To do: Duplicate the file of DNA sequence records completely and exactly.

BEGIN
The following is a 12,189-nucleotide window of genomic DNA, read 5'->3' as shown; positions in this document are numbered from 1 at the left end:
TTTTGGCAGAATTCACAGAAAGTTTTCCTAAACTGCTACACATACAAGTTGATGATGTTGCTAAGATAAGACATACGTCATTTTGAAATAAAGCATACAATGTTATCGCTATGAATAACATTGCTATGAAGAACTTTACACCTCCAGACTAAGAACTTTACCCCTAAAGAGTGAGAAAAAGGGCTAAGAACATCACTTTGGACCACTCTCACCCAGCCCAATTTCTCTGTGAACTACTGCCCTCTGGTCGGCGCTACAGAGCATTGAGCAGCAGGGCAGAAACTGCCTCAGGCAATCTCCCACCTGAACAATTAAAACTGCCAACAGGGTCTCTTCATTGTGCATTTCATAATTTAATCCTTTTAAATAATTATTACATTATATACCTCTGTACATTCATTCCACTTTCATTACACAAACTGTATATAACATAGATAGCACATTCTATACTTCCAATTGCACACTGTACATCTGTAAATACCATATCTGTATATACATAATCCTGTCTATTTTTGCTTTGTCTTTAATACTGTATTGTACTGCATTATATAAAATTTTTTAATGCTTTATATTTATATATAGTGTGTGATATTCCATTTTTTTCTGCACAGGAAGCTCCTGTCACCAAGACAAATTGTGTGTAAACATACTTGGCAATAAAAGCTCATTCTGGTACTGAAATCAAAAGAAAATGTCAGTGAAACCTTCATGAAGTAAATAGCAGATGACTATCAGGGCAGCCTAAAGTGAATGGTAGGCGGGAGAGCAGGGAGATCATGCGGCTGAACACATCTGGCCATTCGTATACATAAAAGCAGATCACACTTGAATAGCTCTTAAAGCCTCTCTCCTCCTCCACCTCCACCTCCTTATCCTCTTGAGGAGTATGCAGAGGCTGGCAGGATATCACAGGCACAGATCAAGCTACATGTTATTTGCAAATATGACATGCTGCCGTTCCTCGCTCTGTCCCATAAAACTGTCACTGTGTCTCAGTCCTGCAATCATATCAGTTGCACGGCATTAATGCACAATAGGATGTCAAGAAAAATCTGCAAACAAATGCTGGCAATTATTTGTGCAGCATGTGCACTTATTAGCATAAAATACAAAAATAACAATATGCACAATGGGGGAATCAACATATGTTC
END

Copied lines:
The following is a 12,189-nucleotide window of genomic DNA, read 5'->3' as shown; positions in this document are numbered from 1 at the left end:
TTTTGGCAGAATTCACAGAAAGTTTTCCTAAACTGCTACACATACAAGTTGATGATGTTGCTAAGATAAGACATACGTCATTTTGAAATAAAGCATACAATGTTATCGCTATGAATAACATTGCTATGAAGAACTTTACACCTCCAGACTAAGAACTTTACCCCTAAAGAGTGAGAAAAAGGGCTAAGAACATCACTTTGGACCACTCTCACCCAGCCCAATTTCTCTGTGAACTACTGCCCTCTGGTCGGCGCTACAGAGCATTGAGCAGCAGGGCAGAAACTGCCTCAGGCAATCTCCCACCTGAACAATTAAAACTGCCAACAGGGTCTCTTCATTGTGCATTTCATAATTTAATCCTTTTAAATAATTATTACATTATATACCTCTGTACATTCATTCCACTTTCATTACACAAACTGTATATAACATAGATAGCACATTCTATACTTCCAATTGCACACTGTACATCTGTAAATACCATATCTGTATATACATAATCCTGTCTATTTTTGCTTTGTCTTTAATACTGTATTGTACTGCATTATATAAAATTTTTTAATGCTTTATATTTATATATAGTGTGTGATATTCCATTTTTTTCTGCACAGGAAGCTCCTGTCACCAAGACAAATTGTGTGTAAACATACTTGGCAATAAAAGCTCATTCTGGTACTGAAATCAAAAGAAAATGTCAGTGAAACCTTCATGAAGTAAATAGCAGATGACTATCAGGGCAGCCTAAAGTGAATGGTAGGCGGGAGAGCAGGGAGATCATGCGGCTGAACACATCTGGCCATTCGTATACATAAAAGCAGATCACACTTGAATAGCTCTTAAAGCCTCTCTCCTCCTCCACCTCCACCTCCTTATCCTCTTGAGGAGTATGCAGAGGCTGGCAGGATATCACAGGCACAGATCAAGCTACATGTTATTTGCAAATATGACATGCTGCCGTTCCTCGCTCTGTCCCATAAAACTGTCACTGTGTCTCAGTCCTGCAATCATATCAGTTGCACGGCATTAATGCACAATAGGATGTCAAGAAAAATCTGCAAACAAATGCTGGCAATTATTTGTGCAGCATGTGCACTTATTAGCATAAAATACAAAAATAACAATATGCACAATGGGGGAATCAACATATGTTC